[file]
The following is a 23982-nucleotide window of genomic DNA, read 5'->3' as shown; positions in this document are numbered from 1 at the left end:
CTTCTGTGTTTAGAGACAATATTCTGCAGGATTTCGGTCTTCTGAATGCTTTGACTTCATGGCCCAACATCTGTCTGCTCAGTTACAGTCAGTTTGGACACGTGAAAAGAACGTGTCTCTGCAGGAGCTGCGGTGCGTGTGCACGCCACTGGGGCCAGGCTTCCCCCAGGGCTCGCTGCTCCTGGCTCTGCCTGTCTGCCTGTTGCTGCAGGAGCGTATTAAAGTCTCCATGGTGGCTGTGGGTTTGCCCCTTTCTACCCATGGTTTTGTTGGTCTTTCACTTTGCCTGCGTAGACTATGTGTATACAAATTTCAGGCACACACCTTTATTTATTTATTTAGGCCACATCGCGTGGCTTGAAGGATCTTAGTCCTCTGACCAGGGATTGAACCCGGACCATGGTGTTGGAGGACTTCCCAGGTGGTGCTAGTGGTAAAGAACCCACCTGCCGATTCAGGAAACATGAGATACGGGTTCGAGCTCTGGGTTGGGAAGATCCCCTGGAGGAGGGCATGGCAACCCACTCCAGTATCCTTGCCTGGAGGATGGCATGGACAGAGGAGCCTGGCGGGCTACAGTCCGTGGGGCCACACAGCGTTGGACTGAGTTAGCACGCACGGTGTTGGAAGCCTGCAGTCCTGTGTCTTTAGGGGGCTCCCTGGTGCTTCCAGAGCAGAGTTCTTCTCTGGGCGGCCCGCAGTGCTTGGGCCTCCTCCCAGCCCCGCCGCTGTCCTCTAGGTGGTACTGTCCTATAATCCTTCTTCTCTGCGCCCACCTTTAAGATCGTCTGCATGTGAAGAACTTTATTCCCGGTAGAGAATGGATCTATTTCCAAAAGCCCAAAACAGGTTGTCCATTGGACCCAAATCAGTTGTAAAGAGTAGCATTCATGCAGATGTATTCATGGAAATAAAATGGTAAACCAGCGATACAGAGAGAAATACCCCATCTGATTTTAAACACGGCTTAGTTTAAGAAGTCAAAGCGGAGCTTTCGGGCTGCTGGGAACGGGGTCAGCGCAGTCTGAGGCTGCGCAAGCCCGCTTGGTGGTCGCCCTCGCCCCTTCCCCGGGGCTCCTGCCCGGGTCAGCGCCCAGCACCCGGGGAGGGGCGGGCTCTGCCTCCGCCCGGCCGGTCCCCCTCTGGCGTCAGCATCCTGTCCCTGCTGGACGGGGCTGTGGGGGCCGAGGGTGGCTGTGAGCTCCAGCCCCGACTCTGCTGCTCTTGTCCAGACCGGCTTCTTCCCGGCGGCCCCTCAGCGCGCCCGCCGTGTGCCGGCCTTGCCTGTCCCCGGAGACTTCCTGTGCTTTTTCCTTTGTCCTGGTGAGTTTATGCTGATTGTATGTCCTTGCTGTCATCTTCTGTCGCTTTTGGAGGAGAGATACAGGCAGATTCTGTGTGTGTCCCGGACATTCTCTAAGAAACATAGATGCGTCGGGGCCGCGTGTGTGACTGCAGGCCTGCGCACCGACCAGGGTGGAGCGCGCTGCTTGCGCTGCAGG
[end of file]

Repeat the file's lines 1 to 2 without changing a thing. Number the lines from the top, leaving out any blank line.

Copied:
The following is a 23982-nucleotide window of genomic DNA, read 5'->3' as shown; positions in this document are numbered from 1 at the left end:
CTTCTGTGTTTAGAGACAATATTCTGCAGGATTTCGGTCTTCTGAATGCTTTGACTTCATGGCCCAACATCTGTCTGCTCAGTTACAGTCAGTTTGGACACGTGAAAAGAACGTGTCTCTGCAGGAGCTGCGGTGCGTGTGCACGCCACTGGGGCCAGGCTTCCCCCAGGGCTCGCTGCTCCTGGCTCTGCCTGTCTGCCTGTTGCTGCAGGAGCGTATTAAAGTCTCCATGGTGGCTGTGGGTTTGCCCCTTTCTACCCATGGTTTTGTTGGTCTTTCACTTTGCCTGCGTAGACTATGTGTATACAAATTTCAGGCACACACCTTTATTTATTTATTTAGGCCACATCGCGTGGCTTGAAGGATCTTAGTCCTCTGACCAGGGATTGAACCCGGACCATGGTGTTGGAGGACTTCCCAGGTGGTGCTAGTGGTAAAGAACCCACCTGCCGATTCAGGAAACATGAGATACGGGTTCGAGCTCTGGGTTGGGAAGATCCCCTGGAGGAGGGCATGGCAACCCACTCCAGTATCCTTGCCTGGAGGATGGCATGGACAGAGGAGCCTGGCGGGCTACAGTCCGTGGGGCCACACAGCGTTGGACTGAGTTAGCACGCACGGTGTTGGAAGCCTGCAGTCCTGTGTCTTTAGGGGGCTCCCTGGTGCTTCCAGAGCAGAGTTCTTCTCTGGGCGGCCCGCAGTGCTTGGGCCTCCTCCCAGCCCCGCCGCTGTCCTCTAGGTGGTACTGTCCTATAATCCTTCTTCTCTGCGCCCACCTTTAAGATCGTCTGCATGTGAAGAACTTTATTCCCGGTAGAGAATGGATCTATTTCCAAAAGCCCAAAACAGGTTGTCCATTGGACCCAAATCAGTTGTAAAGAGTAGCATTCATGCAGATGTATTCATGGAAATAAAATGGTAAACCAGCGATACAGAGAGAAATACCCCATCTGATTTTAAACACGGCTTAGTTTAAGAAGTCAAAGCGGAGCTTTCGGGCTGCTGGGAACGGGGTCAGCGCAGTCTGAGGCTGCGCAAGCCCGCTTGGTGGTCGCCCTCGCCCCTTCCCCGGGGCTCCTGCCCGGGTCAGCGCCCAGCACCCGGGGAGGGGCGGGCTCTGCCTCCGCCCGGCCGGTCCCCCTCTGGCGTCAGCATCCTGTCCCTGCTGGACGGGGCTGTGGGGGCCGAGGGTGGCTGTGAGCTCCAGCCCCGACTCTGCTGCTCTTGTCCAGACCGGCTTCTTCCCGGCGGCCCCTCAGCGCGCCCGCCGTGTGCCGGCCTTGCCTGTCCCCGGAGACTTCCTGTGCTTTTTCCTTTGTCCTGGTGAGTTTATGCTGATTGTATGTCCTTGCTGTCATCTTCTGTCGCTTTTGGAGGAGAGATACAGGCAGATTCTGTGTGTGTCCCGGACATTCTCTAAGAAACATAGATGCGTCGGGGCCGCGTGTGTGACTGCAGGCCTGCGCACCGACCAGGGTGGAGCGCGCTGCTTGCGCTGCAGG